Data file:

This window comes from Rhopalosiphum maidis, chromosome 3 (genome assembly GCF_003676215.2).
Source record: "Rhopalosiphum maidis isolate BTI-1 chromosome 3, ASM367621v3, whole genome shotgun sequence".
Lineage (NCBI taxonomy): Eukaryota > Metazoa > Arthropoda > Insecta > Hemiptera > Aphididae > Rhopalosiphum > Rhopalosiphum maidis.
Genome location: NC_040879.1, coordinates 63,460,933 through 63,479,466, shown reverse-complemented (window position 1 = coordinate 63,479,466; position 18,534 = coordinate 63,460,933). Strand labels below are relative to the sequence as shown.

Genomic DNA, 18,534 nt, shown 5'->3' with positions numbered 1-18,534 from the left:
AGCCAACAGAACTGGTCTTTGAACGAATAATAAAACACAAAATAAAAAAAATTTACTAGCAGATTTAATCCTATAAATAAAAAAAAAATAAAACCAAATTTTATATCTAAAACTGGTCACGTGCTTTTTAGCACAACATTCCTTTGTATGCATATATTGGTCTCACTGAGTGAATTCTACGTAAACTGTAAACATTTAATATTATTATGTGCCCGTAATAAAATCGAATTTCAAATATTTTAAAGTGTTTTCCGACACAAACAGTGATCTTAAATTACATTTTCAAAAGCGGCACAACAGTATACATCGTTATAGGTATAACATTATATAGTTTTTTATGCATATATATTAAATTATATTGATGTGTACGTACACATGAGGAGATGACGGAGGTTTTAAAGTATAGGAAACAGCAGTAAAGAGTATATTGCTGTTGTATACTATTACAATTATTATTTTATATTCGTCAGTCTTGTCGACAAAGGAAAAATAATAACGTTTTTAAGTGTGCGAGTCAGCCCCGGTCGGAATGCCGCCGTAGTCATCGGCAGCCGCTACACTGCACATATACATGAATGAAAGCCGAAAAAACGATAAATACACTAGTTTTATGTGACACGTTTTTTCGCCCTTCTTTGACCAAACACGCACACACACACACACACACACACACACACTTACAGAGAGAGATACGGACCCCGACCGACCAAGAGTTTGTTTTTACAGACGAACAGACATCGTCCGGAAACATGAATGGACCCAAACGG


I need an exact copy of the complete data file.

This window comes from Rhopalosiphum maidis, chromosome 3 (genome assembly GCF_003676215.2).
Source record: "Rhopalosiphum maidis isolate BTI-1 chromosome 3, ASM367621v3, whole genome shotgun sequence".
Lineage (NCBI taxonomy): Eukaryota > Metazoa > Arthropoda > Insecta > Hemiptera > Aphididae > Rhopalosiphum > Rhopalosiphum maidis.
Genome location: NC_040879.1, coordinates 63,460,933 through 63,479,466, shown reverse-complemented (window position 1 = coordinate 63,479,466; position 18,534 = coordinate 63,460,933). Strand labels below are relative to the sequence as shown.

Genomic DNA, 18,534 nt, shown 5'->3' with positions numbered 1-18,534 from the left:
AGCCAACAGAACTGGTCTTTGAACGAATAATAAAACACAAAATAAAAAAAATTTACTAGCAGATTTAATCCTATAAATAAAAAAAAAATAAAACCAAATTTTATATCTAAAACTGGTCACGTGCTTTTTAGCACAACATTCCTTTGTATGCATATATTGGTCTCACTGAGTGAATTCTACGTAAACTGTAAACATTTAATATTATTATGTGCCCGTAATAAAATCGAATTTCAAATATTTTAAAGTGTTTTCCGACACAAACAGTGATCTTAAATTACATTTTCAAAAGCGGCACAACAGTATACATCGTTATAGGTATAACATTATATAGTTTTTTATGCATATATATTAAATTATATTGATGTGTACGTACACATGAGGAGATGACGGAGGTTTTAAAGTATAGGAAACAGCAGTAAAGAGTATATTGCTGTTGTATACTATTACAATTATTATTTTATATTCGTCAGTCTTGTCGACAAAGGAAAAATAATAACGTTTTTAAGTGTGCGAGTCAGCCCCGGTCGGAATGCCGCCGTAGTCATCGGCAGCCGCTACACTGCACATATACATGAATGAAAGCCGAAAAAACGATAAATACACTAGTTTTATGTGACACGTTTTTTCGCCCTTCTTTGACCAAACACGCACACACACACACACACACACACACACACTTACAGAGAGAGATACGGACCCCGACCGACCAAGAGTTTGTTTTTACAGACGAACAGACATCGTCCGGAAACATGAATGGACCCAAACGG